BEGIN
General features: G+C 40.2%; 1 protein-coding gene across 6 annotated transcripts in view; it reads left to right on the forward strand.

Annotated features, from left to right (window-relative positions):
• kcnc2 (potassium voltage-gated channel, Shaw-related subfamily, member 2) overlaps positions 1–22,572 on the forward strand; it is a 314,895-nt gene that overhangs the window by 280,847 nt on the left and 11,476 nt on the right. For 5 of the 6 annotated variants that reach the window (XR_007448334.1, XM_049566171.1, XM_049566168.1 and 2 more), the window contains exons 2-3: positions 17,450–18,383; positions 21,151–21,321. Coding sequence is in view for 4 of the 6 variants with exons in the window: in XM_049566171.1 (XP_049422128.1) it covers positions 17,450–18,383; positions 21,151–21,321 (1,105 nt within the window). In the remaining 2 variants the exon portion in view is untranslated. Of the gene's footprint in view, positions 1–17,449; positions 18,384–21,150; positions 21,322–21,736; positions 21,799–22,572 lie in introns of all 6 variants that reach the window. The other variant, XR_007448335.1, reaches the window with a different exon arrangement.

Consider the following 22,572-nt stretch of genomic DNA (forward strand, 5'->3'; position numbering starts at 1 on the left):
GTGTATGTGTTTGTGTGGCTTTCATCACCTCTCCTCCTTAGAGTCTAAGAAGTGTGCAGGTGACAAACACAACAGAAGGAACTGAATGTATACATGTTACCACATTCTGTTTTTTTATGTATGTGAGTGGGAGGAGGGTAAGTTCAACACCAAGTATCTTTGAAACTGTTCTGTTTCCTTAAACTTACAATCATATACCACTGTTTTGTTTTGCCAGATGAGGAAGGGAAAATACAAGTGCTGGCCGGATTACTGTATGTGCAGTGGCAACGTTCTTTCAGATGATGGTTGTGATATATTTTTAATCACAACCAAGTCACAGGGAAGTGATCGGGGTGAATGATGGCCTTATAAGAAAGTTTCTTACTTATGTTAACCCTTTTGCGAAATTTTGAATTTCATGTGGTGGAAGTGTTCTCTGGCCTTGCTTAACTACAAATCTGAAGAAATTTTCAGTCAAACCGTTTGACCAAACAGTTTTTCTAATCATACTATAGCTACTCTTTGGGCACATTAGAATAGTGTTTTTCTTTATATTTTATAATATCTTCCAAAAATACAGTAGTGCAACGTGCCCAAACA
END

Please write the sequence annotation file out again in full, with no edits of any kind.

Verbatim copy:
General features: G+C 40.2%; 1 protein-coding gene across 6 annotated transcripts in view; it reads left to right on the forward strand.

Annotated features, from left to right (window-relative positions):
• kcnc2 (potassium voltage-gated channel, Shaw-related subfamily, member 2) overlaps positions 1–22,572 on the forward strand; it is a 314,895-nt gene that overhangs the window by 280,847 nt on the left and 11,476 nt on the right. For 5 of the 6 annotated variants that reach the window (XR_007448334.1, XM_049566171.1, XM_049566168.1 and 2 more), the window contains exons 2-3: positions 17,450–18,383; positions 21,151–21,321. Coding sequence is in view for 4 of the 6 variants with exons in the window: in XM_049566171.1 (XP_049422128.1) it covers positions 17,450–18,383; positions 21,151–21,321 (1,105 nt within the window). In the remaining 2 variants the exon portion in view is untranslated. Of the gene's footprint in view, positions 1–17,449; positions 18,384–21,150; positions 21,322–21,736; positions 21,799–22,572 lie in introns of all 6 variants that reach the window. The other variant, XR_007448335.1, reaches the window with a different exon arrangement.

Consider the following 22,572-nt stretch of genomic DNA (forward strand, 5'->3'; position numbering starts at 1 on the left):
GTGTATGTGTTTGTGTGGCTTTCATCACCTCTCCTCCTTAGAGTCTAAGAAGTGTGCAGGTGACAAACACAACAGAAGGAACTGAATGTATACATGTTACCACATTCTGTTTTTTTATGTATGTGAGTGGGAGGAGGGTAAGTTCAACACCAAGTATCTTTGAAACTGTTCTGTTTCCTTAAACTTACAATCATATACCACTGTTTTGTTTTGCCAGATGAGGAAGGGAAAATACAAGTGCTGGCCGGATTACTGTATGTGCAGTGGCAACGTTCTTTCAGATGATGGTTGTGATATATTTTTAATCACAACCAAGTCACAGGGAAGTGATCGGGGTGAATGATGGCCTTATAAGAAAGTTTCTTACTTATGTTAACCCTTTTGCGAAATTTTGAATTTCATGTGGTGGAAGTGTTCTCTGGCCTTGCTTAACTACAAATCTGAAGAAATTTTCAGTCAAACCGTTTGACCAAACAGTTTTTCTAATCATACTATAGCTACTCTTTGGGCACATTAGAATAGTGTTTTTCTTTATATTTTATAATATCTTCCAAAAATACAGTAGTGCAACGTGCCCAAACA